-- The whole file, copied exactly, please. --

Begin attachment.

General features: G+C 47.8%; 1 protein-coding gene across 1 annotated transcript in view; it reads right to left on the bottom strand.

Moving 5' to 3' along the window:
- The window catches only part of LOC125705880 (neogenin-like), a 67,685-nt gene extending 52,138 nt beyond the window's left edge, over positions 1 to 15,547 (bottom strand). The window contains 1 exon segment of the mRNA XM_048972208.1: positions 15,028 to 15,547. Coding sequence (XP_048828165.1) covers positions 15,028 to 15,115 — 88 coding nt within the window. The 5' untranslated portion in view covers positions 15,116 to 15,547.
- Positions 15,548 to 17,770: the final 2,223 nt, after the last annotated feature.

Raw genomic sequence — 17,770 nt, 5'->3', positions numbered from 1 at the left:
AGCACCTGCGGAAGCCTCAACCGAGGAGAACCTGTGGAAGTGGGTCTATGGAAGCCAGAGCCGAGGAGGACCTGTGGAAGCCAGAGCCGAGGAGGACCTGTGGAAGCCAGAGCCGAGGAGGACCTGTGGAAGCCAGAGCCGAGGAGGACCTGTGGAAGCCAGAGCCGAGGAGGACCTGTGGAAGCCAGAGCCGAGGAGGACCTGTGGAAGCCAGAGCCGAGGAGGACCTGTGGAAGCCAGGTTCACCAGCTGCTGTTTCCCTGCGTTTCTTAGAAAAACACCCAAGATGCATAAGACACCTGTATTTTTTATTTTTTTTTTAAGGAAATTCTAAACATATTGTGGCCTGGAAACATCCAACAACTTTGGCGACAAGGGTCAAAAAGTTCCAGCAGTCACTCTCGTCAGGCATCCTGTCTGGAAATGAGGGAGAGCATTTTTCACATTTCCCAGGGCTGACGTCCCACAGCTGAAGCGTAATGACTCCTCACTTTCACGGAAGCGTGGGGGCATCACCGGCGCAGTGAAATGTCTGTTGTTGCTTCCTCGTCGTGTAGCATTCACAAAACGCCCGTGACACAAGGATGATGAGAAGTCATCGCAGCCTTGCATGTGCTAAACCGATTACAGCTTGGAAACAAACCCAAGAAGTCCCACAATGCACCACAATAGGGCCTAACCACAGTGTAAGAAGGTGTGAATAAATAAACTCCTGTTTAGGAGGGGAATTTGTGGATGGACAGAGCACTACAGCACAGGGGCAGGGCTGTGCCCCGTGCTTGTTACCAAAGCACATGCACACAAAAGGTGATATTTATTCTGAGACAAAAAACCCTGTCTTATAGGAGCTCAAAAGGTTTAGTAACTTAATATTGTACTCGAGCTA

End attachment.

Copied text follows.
General features: G+C 47.8%; 1 protein-coding gene across 1 annotated transcript in view; it reads right to left on the bottom strand.

Moving 5' to 3' along the window:
- The window catches only part of LOC125705880 (neogenin-like), a 67,685-nt gene extending 52,138 nt beyond the window's left edge, over positions 1 to 15,547 (bottom strand). The window contains 1 exon segment of the mRNA XM_048972208.1: positions 15,028 to 15,547. Coding sequence (XP_048828165.1) covers positions 15,028 to 15,115 — 88 coding nt within the window. The 5' untranslated portion in view covers positions 15,116 to 15,547.
- Positions 15,548 to 17,770: the final 2,223 nt, after the last annotated feature.

Raw genomic sequence — 17,770 nt, 5'->3', positions numbered from 1 at the left:
AGCACCTGCGGAAGCCTCAACCGAGGAGAACCTGTGGAAGTGGGTCTATGGAAGCCAGAGCCGAGGAGGACCTGTGGAAGCCAGAGCCGAGGAGGACCTGTGGAAGCCAGAGCCGAGGAGGACCTGTGGAAGCCAGAGCCGAGGAGGACCTGTGGAAGCCAGAGCCGAGGAGGACCTGTGGAAGCCAGAGCCGAGGAGGACCTGTGGAAGCCAGAGCCGAGGAGGACCTGTGGAAGCCAGGTTCACCAGCTGCTGTTTCCCTGCGTTTCTTAGAAAAACACCCAAGATGCATAAGACACCTGTATTTTTTATTTTTTTTTTAAGGAAATTCTAAACATATTGTGGCCTGGAAACATCCAACAACTTTGGCGACAAGGGTCAAAAAGTTCCAGCAGTCACTCTCGTCAGGCATCCTGTCTGGAAATGAGGGAGAGCATTTTTCACATTTCCCAGGGCTGACGTCCCACAGCTGAAGCGTAATGACTCCTCACTTTCACGGAAGCGTGGGGGCATCACCGGCGCAGTGAAATGTCTGTTGTTGCTTCCTCGTCGTGTAGCATTCACAAAACGCCCGTGACACAAGGATGATGAGAAGTCATCGCAGCCTTGCATGTGCTAAACCGATTACAGCTTGGAAACAAACCCAAGAAGTCCCACAATGCACCACAATAGGGCCTAACCACAGTGTAAGAAGGTGTGAATAAATAAACTCCTGTTTAGGAGGGGAATTTGTGGATGGACAGAGCACTACAGCACAGGGGCAGGGCTGTGCCCCGTGCTTGTTACCAAAGCACATGCACACAAAAGGTGATATTTATTCTGAGACAAAAAACCCTGTCTTATAGGAGCTCAAAAGGTTTAGTAACTTAATATTGTACTCGAGCTA